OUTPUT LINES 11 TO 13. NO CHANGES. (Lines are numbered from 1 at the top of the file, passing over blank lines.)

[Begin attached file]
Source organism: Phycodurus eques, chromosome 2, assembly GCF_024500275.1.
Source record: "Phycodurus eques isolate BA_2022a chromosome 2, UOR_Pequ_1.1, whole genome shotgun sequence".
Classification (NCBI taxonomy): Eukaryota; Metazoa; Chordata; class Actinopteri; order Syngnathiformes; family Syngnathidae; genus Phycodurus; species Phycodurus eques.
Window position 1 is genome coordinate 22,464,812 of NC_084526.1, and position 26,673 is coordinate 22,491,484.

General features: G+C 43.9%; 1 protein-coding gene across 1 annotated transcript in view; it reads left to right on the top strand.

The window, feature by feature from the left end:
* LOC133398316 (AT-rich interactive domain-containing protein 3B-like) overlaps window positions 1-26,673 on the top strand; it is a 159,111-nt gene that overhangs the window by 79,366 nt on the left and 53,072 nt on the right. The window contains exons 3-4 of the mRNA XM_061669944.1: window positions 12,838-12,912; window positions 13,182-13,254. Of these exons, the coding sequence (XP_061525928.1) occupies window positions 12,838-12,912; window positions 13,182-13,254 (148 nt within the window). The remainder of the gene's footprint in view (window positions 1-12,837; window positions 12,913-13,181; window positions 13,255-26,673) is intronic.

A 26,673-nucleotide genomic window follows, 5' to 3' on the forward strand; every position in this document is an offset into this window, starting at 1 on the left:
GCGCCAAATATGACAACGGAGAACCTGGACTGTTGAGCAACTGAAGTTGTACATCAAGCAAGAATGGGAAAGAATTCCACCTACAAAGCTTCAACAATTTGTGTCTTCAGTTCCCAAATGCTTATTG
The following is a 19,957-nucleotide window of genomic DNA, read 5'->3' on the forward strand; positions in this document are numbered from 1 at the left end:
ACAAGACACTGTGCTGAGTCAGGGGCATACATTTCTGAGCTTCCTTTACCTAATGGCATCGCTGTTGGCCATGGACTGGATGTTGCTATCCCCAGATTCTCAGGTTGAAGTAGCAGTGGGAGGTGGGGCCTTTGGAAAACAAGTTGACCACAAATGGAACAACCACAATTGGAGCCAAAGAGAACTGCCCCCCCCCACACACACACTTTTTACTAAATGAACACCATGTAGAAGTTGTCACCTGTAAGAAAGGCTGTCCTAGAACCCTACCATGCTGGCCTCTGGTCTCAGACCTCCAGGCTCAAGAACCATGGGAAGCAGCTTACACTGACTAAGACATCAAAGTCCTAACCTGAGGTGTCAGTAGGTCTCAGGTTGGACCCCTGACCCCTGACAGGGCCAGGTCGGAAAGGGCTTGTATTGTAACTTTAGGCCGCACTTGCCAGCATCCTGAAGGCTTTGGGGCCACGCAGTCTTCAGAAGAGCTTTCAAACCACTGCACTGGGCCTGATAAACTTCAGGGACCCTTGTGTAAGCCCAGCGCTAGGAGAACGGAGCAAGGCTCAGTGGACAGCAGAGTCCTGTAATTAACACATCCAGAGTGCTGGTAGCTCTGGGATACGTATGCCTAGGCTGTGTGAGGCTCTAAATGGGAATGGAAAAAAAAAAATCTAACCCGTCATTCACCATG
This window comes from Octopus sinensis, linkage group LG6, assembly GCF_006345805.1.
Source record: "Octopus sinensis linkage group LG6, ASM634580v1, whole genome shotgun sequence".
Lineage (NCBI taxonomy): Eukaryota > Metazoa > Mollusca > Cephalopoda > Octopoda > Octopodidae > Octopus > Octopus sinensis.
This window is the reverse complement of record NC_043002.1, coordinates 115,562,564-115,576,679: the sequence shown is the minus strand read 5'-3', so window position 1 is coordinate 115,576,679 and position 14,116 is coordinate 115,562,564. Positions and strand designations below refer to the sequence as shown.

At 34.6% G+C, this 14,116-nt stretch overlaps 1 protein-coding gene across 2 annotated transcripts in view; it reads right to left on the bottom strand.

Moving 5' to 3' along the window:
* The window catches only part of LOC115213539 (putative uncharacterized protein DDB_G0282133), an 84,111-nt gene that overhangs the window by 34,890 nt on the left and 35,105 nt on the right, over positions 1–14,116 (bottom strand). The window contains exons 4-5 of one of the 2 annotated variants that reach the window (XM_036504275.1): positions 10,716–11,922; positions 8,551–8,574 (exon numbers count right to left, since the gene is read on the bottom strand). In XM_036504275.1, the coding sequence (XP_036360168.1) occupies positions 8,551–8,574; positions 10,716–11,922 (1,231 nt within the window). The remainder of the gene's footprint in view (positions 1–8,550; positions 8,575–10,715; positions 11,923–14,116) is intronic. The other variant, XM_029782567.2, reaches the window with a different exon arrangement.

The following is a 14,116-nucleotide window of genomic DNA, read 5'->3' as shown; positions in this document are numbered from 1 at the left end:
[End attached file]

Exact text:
ACAAGACACTGTGCTGAGTCAGGGGCATACATTTCTGAGCTTCCTTTACCTAATGGCATCGCTGTTGGCCATGGACTGGATGTTGCTATCCCCAGATTCTCAGGTTGAAGTAGCAGTGGGAGGTGGGGCCTTTGGAAAACAAGTTGACCACAAATGGAACAACCACAATTGGAGCCAAAGAGAACTGCCCCCCCCCACACACACACTTTTTACTAAATGAACACCATGTAGAAGTTGTCACCTGTAAGAAAGGCTGTCCTAGAACCCTACCATGCTGGCCTCTGGTCTCAGACCTCCAGGCTCAAGAACCATGGGAAGCAGCTTACACTGACTAAGACATCAAAGTCCTAACCTGAGGTGTCAGTAGGTCTCAGGTTGGACCCCTGACCCCTGACAGGGCCAGGTCGGAAAGGGCTTGTATTGTAACTTTAGGCCGCACTTGCCAGCATCCTGAAGGCTTTGGGGCCACGCAGTCTTCAGAAGAGCTTTCAAACCACTGCACTGGGCCTGATAAACTTCAGGGACCCTTGTGTAAGCCCAGCGCTAGGAGAACGGAGCAAGGCTCAGTGGACAGCAGAGTCCTGTAATTAACACATCCAGAGTGCTGGTAGCTCTGGGATACGTATGCCTAGGCTGTGTGAGGCTCTAAATGGGAATGGAAAAAAAAAAATCTAACCCGTCATTCACCATG
This window comes from Octopus sinensis, linkage group LG6, assembly GCF_006345805.1.
Source record: "Octopus sinensis linkage group LG6, ASM634580v1, whole genome shotgun sequence".